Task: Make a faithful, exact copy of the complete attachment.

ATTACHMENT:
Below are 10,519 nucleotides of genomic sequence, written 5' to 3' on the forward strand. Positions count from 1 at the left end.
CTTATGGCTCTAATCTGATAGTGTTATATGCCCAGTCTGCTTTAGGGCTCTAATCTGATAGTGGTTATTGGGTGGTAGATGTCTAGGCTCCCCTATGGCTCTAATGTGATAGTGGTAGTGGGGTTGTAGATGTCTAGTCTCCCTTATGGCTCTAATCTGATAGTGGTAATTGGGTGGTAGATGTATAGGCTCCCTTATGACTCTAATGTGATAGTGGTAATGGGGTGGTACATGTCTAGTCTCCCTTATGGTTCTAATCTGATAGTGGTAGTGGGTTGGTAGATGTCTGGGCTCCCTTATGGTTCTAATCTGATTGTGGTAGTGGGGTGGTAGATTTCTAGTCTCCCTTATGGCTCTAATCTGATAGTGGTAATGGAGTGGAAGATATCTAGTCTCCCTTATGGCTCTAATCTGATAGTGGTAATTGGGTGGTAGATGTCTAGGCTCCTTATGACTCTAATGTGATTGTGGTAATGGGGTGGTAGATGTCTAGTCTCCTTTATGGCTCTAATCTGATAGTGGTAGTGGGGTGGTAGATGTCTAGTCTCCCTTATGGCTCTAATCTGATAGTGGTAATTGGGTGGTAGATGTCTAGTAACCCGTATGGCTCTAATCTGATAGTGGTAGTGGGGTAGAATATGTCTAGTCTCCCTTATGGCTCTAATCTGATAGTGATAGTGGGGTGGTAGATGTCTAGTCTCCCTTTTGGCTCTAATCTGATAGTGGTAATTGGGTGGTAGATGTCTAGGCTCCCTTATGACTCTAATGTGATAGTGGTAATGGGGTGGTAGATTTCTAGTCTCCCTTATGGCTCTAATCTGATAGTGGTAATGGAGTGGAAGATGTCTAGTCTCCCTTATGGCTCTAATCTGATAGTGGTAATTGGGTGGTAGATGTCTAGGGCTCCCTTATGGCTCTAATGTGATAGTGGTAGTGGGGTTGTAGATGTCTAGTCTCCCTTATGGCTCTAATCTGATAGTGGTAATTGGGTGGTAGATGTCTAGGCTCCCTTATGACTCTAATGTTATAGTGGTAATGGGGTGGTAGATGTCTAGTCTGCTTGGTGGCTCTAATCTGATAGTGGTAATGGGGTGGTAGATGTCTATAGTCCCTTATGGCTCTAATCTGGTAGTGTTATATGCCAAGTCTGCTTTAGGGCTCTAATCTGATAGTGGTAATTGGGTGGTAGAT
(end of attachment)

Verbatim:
Below are 10,519 nucleotides of genomic sequence, written 5' to 3' on the forward strand. Positions count from 1 at the left end.
CTTATGGCTCTAATCTGATAGTGTTATATGCCCAGTCTGCTTTAGGGCTCTAATCTGATAGTGGTTATTGGGTGGTAGATGTCTAGGCTCCCCTATGGCTCTAATGTGATAGTGGTAGTGGGGTTGTAGATGTCTAGTCTCCCTTATGGCTCTAATCTGATAGTGGTAATTGGGTGGTAGATGTATAGGCTCCCTTATGACTCTAATGTGATAGTGGTAATGGGGTGGTACATGTCTAGTCTCCCTTATGGTTCTAATCTGATAGTGGTAGTGGGTTGGTAGATGTCTGGGCTCCCTTATGGTTCTAATCTGATTGTGGTAGTGGGGTGGTAGATTTCTAGTCTCCCTTATGGCTCTAATCTGATAGTGGTAATGGAGTGGAAGATATCTAGTCTCCCTTATGGCTCTAATCTGATAGTGGTAATTGGGTGGTAGATGTCTAGGCTCCTTATGACTCTAATGTGATTGTGGTAATGGGGTGGTAGATGTCTAGTCTCCTTTATGGCTCTAATCTGATAGTGGTAGTGGGGTGGTAGATGTCTAGTCTCCCTTATGGCTCTAATCTGATAGTGGTAATTGGGTGGTAGATGTCTAGTAACCCGTATGGCTCTAATCTGATAGTGGTAGTGGGGTAGAATATGTCTAGTCTCCCTTATGGCTCTAATCTGATAGTGATAGTGGGGTGGTAGATGTCTAGTCTCCCTTTTGGCTCTAATCTGATAGTGGTAATTGGGTGGTAGATGTCTAGGCTCCCTTATGACTCTAATGTGATAGTGGTAATGGGGTGGTAGATTTCTAGTCTCCCTTATGGCTCTAATCTGATAGTGGTAATGGAGTGGAAGATGTCTAGTCTCCCTTATGGCTCTAATCTGATAGTGGTAATTGGGTGGTAGATGTCTAGGGCTCCCTTATGGCTCTAATGTGATAGTGGTAGTGGGGTTGTAGATGTCTAGTCTCCCTTATGGCTCTAATCTGATAGTGGTAATTGGGTGGTAGATGTCTAGGCTCCCTTATGACTCTAATGTTATAGTGGTAATGGGGTGGTAGATGTCTAGTCTGCTTGGTGGCTCTAATCTGATAGTGGTAATGGGGTGGTAGATGTCTATAGTCCCTTATGGCTCTAATCTGGTAGTGTTATATGCCAAGTCTGCTTTAGGGCTCTAATCTGATAGTGGTAATTGGGTGGTAGAT